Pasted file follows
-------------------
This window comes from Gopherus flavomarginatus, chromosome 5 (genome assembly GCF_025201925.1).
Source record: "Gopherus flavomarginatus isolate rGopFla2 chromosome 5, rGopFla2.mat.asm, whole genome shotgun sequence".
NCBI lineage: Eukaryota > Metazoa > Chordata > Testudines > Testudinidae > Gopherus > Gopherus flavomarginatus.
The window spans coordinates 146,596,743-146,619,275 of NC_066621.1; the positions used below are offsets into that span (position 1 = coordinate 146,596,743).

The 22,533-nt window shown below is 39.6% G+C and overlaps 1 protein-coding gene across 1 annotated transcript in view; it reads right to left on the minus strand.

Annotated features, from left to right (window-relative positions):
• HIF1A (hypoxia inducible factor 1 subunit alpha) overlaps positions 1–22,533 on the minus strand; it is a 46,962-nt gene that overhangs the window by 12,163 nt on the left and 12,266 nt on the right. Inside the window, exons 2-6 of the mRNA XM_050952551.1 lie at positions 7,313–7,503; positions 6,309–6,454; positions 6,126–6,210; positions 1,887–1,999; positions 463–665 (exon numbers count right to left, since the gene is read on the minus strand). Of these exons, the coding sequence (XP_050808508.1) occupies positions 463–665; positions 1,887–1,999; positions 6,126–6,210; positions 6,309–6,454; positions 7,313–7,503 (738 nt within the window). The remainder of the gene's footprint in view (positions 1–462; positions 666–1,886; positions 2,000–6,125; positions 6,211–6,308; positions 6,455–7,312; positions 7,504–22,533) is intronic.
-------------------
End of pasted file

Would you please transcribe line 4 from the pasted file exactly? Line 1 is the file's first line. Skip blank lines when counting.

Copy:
The window spans coordinates 146,596,743-146,619,275 of NC_066621.1; the positions used below are offsets into that span (position 1 = coordinate 146,596,743).